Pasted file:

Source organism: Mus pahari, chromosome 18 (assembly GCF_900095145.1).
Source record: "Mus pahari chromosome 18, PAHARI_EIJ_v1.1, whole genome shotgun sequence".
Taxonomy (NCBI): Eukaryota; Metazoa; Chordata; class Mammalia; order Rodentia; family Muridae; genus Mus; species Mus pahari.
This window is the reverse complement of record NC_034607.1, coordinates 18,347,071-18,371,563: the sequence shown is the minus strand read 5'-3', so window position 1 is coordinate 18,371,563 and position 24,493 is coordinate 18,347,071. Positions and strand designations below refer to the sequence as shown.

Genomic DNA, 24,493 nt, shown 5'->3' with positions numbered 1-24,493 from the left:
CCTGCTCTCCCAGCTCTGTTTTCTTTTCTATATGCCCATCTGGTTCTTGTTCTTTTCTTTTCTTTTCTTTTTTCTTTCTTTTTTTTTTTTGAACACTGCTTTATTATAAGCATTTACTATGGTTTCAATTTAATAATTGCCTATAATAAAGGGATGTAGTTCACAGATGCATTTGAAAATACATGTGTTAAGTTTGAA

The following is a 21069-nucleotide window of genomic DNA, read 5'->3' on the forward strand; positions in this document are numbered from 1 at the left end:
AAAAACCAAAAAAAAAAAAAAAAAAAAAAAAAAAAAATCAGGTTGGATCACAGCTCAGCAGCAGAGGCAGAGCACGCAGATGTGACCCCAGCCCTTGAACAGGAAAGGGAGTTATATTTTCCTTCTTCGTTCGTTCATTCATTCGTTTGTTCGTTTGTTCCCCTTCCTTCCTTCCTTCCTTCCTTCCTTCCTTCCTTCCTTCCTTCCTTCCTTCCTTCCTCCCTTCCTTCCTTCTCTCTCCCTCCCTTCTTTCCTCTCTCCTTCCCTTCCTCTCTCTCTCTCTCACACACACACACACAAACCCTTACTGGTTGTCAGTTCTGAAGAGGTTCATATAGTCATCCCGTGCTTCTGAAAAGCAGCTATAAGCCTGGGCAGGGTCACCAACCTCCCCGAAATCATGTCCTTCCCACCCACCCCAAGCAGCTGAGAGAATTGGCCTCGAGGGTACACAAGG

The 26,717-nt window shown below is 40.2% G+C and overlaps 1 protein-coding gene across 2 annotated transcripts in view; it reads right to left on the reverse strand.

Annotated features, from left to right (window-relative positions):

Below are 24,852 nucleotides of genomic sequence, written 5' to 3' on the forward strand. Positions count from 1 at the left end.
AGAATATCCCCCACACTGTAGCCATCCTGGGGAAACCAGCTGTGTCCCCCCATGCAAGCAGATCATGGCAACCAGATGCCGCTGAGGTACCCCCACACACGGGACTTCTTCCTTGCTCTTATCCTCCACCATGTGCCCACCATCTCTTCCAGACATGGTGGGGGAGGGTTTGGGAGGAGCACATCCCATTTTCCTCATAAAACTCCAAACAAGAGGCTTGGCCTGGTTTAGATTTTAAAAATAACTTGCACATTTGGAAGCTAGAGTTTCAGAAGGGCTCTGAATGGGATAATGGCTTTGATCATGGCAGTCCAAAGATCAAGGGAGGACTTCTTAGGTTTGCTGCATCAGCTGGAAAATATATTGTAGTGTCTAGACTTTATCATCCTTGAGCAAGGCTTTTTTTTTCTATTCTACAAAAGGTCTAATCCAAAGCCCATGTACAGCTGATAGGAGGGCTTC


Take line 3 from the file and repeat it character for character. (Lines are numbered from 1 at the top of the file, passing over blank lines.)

Taxonomy (NCBI): Eukaryota; Metazoa; Chordata; class Mammalia; order Rodentia; family Muridae; genus Mus; species Mus pahari.